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After American Collegiate Live, Yijia from China Heads to Boston University

American Collegiate Live
China
COVID-19
By Shorelight Team
Published on May 12, 2022

Yijia from Beijing chose American Collegiate Live to stay on track with her studies from home during the COVID-19 pandemic. After successfully completing the program, she was accepted at Boston University and is now a psychology major.  

YijiaChinaAmerican Collegiate Live

Yijia, a Chinese student at Boston University who first attended American Collegiate Live, stands behind an upright bass

Yijia from Beijing [enrolled in] American Collegiate Live courses in 2020 because she wanted to earn university credits early and stay on track with her studies during the COVID-19 pandemic. She recently shared her experiences with American Collegiate’s online classes – and her path to studying psychology at Boston University.

Choosing American Collegiate Live

“I could not come to study in the USA in person due to the pandemic,” says Yijia. At first, she didn’t not have a backup plan, but then discovered American Collegiate Live.

“I enrolled in American Collegiate Live because I had a plan to transfer eventually,” she says. “American Collegiate Live provided a great opportunity to earn US university credits early, [and has] helped to accelerate my graduation date.”

Studying Online with American Collegiate Live

“Although the classes are online, I have had a lot of time to interact with all my professors and classmates. They have been available whenever I reached out,” says Yijia. “We have an online study group [where] we share notes from the class and study together.”

I don’t feel like there is any real difference compared with studying in person. We talk about academics, as well as life in general. I have made lots of friends from different countries.” – Yijia from China, American Collegiate Live alum, now studying at Boston University

Program coordinators also made a big impact on Yijia’s study experience.

My program coordinator has studied in the US for many years. He understands American culture and university academic culture,” she says. “We also are from the same city, so we were able to have a lot of conversations about our shared experiences growing up in Beijing. When we met online, we generally talked about American culture, especially the academic culture, as well as the general culture living in the US. We also spoke about things I needed to pay attention to and how to interact with students from a variety of backgrounds.”

Collaborations went beyond the virtual classroom, too: “My program coordinator and I did the American Collegiate Live program newsletter together,” Yijia says.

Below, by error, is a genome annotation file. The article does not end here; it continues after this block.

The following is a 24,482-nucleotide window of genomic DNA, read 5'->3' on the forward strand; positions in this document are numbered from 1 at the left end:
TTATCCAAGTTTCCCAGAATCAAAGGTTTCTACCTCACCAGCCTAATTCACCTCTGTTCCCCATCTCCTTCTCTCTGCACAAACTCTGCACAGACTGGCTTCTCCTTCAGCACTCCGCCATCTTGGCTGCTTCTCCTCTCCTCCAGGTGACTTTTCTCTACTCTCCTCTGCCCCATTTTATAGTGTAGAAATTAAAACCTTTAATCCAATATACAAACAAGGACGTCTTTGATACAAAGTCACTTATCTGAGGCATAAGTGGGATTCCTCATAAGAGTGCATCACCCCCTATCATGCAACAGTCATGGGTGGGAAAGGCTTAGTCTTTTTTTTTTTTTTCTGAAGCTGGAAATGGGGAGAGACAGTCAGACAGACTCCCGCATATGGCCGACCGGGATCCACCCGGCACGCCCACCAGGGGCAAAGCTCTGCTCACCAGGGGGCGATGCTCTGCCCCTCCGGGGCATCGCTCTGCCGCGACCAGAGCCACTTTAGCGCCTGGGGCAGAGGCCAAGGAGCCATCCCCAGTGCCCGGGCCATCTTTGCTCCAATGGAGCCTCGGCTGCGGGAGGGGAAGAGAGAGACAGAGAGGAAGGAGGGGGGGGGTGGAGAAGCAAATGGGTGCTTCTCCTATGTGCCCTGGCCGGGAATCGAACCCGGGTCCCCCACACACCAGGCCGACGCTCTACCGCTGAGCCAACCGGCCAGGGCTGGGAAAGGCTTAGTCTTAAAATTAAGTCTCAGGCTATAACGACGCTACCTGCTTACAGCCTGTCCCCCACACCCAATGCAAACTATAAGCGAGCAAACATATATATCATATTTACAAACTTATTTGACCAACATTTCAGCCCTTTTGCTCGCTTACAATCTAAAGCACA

And when it was time to transfer to a US university, her advisors offered expert guidance.

“We talked about the schools that [interested me], especially ranking majors and life in the USA. My program coordinator also wrote me a recommendation letter that supported me during the application process,” Yijia says.

Applying to Transfer Universities in the US

As she neared the end of the American Collegiate Live program, Yijia worked with her education counselor and the American Collegiate Live [program] manager to narrow down a list of universities where she planned to apply. She hoped to attend a highly ranked school with a wide range of majors across multiple disciplines, not just liberal arts.

“I applied to Boston College, Boston University, Carnegie Mellon University, Fordham University, Gonzaga University (where I received a scholarship), Loyola Marymount, New York University, Northeastern University, University of Maryland, and the University of Michigan,” says Yijia, who ultimately chose to attend Boston University for her undergraduate degree.

Choosing Boston University

“I ended up going to Boston University for multiple reasons: First, I am from Beijing, so I chose a big city for my education destination. Second, Boston University has a tremendous academic environment, with [many choices for a] major, which was good because I was unsure which major I wanted to pursue [at first],” Yijia says. “Third, the diversity and inclusion has been wonderful at Boston University. Plus, the safety measures in place at BU made me feel safe to study in the USA. [BU also accepted] the majority of my [American Collegiate Live] credits, shortening the length of time it will take me to graduate.”

Yijia is currently a psychology major, and will be working at an internship with a professor in the Psychology department this summer.

Advice for Other International Students

Have a clear five-year plan,” says Yijia. “Know what you want to study before you apply. Plan ahead … always be looking forward. Have a clear goal and a long-term plan. This will ensure you graduate on time while taking classes in the US. You want all the classes you’re taking to [count] toward graduation.”

Discover how American Collegiate Live can keep you on track with your study in the USA goals >